Arian Janssens has appeared here at The Lego Car Blog numerous times over the years, more often than not with his fantastic Model Team classic DAF trucks. But how to store a multitude of large LEGO models without them over-running the house? Fortunately the answer lies in how these trucks are transported in real life. Being designed to carry heavy loads, trucks are able to transport one another, and can be stacked on trailers several trucks high.

Lego DAF FAS Trucks

Arian’s ‘Jan de Rooy Transport’ DAF FAS 2800 shows how this looked back in the late ’70s to early ’80s, with an FT 2800 sleeper-cab tractor, an FA 1200 chassis-cab truck, and an FT 1600 tractor in transport behind it. Each is superb model in its own right (hence the Elf that found this is due to receive four meal tokens, to much jealousy amongst its co-workers), built with incredible attention to detail and further enhanced with realistic custom decals.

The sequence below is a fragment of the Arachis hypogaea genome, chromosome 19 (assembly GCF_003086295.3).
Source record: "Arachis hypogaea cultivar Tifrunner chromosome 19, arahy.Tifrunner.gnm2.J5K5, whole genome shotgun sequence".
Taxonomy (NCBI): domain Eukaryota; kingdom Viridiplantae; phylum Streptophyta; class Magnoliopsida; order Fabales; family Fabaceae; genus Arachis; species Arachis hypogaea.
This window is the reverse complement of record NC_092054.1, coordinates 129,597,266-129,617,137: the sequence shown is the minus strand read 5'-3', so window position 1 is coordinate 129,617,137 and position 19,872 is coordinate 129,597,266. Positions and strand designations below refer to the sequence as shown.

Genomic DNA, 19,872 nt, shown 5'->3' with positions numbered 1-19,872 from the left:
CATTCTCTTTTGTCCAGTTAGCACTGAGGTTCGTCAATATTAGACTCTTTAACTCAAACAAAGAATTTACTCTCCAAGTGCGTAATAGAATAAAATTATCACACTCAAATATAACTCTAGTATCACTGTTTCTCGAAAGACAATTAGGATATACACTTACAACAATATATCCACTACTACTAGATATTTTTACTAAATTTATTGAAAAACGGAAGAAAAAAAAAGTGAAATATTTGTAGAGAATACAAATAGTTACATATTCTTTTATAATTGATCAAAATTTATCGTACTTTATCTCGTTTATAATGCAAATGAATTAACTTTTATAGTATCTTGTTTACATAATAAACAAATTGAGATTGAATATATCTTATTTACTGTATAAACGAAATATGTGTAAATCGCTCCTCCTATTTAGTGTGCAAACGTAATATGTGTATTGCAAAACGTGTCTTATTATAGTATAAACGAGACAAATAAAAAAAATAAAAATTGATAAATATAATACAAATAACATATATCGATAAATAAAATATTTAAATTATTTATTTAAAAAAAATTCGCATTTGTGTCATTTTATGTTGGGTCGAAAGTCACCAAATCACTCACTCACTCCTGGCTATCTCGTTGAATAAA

There’s much more to see of Arian’s DAFs-in-transit at his album on Flickr – take a closer look via the link in the text above.

Lego DAF FAS Trucks

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Sign-Written Steyr

Lego STEYR 26s37 Truck

Steyr trucks are relatively unknown in TLCB’s home nation, but the huge Austrian manufacturing conglomerate built them from the mid-1960s, and made all sorts of things as far back as the mid-1860s.

The business has since been split up and is today owned by a variety of different companies making an assortment of different products, however back when it was one entity it dominated the Austrian truck market with vehicles such as this one, the 26s37 6×2 truck.

This brilliant recreation of said hauler comes from previous bloggee Arian Janssens, and not only has he recreated the 26s37 beautifully, and added a curtain-sided trailer, he’s absolutely nailed the intricate ‘Nabek’ logos donating the company that ran it.